“There's a 'window' of opportunity for tremendous learning before the age of five,” she said. “Children who miss this window to socialize will most likely have a harder time adapting to the elementary classroom, so it's important for early childhood educators to be vaccinated because in-person learning is crucial.”

 

Evolving plans targeting distribution 

On Feb. 9, Levi’s Stadium opened as a mass vaccination site and administered 500 doses of coronavirus vaccines. County officials expect that the number of doses will rise to 5,000 per day by the following week and eventually to 15,000 per day, making it the largest vaccination site in California.

In the county’s Board of Supervisors meeting on Jan. 26, the testing and vaccine officer Marty Fenstersheib, M.D., said he believes that the county has done a good job with distributions given its limited resources.

“If you add up all the first and second doses, you'll find that about 67 percent of all of the vaccines that we have received are in people's arms,” he said. “I think we are actually doing quite well with the limiting factor being vaccine availability.”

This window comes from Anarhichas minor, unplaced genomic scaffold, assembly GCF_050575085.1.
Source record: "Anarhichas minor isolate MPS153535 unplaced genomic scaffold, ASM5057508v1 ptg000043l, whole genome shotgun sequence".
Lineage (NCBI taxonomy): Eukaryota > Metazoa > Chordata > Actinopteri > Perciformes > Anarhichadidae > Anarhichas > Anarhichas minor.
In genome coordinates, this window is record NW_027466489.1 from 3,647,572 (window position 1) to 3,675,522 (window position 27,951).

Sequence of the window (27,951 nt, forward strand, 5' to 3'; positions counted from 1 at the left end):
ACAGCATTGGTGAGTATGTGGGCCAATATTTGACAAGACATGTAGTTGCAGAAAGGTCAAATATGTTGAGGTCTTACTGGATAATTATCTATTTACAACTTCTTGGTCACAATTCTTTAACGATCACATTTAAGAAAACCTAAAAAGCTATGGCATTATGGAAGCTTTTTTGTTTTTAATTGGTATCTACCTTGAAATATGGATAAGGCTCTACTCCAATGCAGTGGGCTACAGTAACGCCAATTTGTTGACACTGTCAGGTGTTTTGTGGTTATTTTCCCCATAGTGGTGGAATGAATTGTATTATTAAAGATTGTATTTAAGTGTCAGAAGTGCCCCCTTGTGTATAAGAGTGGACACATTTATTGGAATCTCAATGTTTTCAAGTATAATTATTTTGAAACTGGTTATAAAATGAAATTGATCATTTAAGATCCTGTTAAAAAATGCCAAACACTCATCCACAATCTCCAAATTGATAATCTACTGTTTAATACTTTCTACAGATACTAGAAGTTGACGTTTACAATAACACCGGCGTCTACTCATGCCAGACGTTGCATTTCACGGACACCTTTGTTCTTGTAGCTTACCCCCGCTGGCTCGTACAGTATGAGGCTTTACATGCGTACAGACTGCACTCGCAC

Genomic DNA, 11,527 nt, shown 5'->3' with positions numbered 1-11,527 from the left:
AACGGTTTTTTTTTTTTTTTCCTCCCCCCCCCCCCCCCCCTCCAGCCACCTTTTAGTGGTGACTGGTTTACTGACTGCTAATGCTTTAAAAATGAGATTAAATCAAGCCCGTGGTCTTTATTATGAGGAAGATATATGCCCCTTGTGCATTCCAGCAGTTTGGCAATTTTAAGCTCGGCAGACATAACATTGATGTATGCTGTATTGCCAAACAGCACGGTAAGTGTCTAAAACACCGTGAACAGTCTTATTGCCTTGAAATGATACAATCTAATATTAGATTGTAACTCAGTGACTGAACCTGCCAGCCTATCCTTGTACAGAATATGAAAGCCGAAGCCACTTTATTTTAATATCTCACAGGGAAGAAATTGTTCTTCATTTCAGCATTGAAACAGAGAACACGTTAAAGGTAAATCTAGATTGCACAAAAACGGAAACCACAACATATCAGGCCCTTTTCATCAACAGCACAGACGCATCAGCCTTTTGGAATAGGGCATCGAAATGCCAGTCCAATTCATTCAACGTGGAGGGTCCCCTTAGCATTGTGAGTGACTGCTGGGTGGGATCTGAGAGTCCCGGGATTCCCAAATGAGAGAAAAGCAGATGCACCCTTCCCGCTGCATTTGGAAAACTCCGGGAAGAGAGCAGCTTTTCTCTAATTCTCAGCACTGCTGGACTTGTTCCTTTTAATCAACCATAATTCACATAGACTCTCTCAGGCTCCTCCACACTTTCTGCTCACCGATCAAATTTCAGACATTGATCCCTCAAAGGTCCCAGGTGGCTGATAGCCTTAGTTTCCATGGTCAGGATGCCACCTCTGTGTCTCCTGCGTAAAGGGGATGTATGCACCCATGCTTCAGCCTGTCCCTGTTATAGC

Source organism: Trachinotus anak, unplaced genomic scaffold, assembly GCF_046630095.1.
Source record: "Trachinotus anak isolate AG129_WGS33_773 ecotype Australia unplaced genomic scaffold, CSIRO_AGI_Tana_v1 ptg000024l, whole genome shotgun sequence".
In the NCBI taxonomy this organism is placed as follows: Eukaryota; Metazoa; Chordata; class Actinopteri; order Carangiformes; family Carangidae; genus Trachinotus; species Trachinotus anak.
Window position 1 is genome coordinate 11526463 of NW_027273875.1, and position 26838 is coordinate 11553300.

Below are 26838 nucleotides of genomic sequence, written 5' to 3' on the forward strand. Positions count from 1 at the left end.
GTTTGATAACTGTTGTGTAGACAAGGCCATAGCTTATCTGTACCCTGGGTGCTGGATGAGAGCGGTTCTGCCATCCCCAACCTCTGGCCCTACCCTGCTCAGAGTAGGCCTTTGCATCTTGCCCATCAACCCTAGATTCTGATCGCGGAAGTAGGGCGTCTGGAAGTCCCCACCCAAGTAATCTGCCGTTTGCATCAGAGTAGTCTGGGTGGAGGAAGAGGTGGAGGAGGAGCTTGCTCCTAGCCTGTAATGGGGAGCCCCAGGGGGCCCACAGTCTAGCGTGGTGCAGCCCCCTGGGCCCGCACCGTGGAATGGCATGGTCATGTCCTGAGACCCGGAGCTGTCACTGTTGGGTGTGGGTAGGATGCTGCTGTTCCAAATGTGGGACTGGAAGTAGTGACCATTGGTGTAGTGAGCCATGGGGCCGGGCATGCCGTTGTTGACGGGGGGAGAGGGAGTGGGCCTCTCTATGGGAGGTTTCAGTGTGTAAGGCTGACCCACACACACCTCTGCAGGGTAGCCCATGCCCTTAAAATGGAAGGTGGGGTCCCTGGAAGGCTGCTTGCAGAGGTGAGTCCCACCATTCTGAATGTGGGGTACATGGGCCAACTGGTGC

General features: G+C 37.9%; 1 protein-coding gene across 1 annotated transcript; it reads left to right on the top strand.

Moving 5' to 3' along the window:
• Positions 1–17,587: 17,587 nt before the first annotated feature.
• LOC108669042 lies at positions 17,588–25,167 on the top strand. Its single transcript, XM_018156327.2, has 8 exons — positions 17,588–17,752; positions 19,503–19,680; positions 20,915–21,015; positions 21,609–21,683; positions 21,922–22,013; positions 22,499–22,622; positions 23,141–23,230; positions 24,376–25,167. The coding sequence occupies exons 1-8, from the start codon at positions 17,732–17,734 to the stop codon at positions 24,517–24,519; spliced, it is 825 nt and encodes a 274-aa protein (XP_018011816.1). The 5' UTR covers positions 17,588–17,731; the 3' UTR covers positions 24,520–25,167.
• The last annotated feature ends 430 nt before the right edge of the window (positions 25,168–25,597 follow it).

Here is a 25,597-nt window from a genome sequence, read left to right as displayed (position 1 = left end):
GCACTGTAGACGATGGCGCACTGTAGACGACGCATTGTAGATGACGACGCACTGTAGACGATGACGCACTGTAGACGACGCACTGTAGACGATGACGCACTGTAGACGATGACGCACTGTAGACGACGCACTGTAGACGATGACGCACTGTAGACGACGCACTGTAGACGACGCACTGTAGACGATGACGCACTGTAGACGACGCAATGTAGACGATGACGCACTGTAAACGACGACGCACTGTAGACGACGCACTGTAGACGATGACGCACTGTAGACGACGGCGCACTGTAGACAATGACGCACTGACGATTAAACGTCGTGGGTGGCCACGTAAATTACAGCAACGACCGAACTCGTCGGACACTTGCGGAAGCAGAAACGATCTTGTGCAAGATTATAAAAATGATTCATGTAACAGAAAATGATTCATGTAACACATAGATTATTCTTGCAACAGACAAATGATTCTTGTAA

In an interview with The Falcon, Congresswoman Anna Eshoo, who represents the 18th District and chairs the House Health Subcommittee, said that the new administration is already increasing the supply in two ways. The first is sending more vaccines to states each week.

“As of [the week of Feb. 1], the Biden-Harris administration is sending out 10.5 million doses per week nationwide,” Eshoo said. “This is a 22 percent increase in delivered doses since the new administration took office.”

The federal government is also giving states estimates of the number of doses each state will receive three weeks in advance so that states can plan accordingly, she said.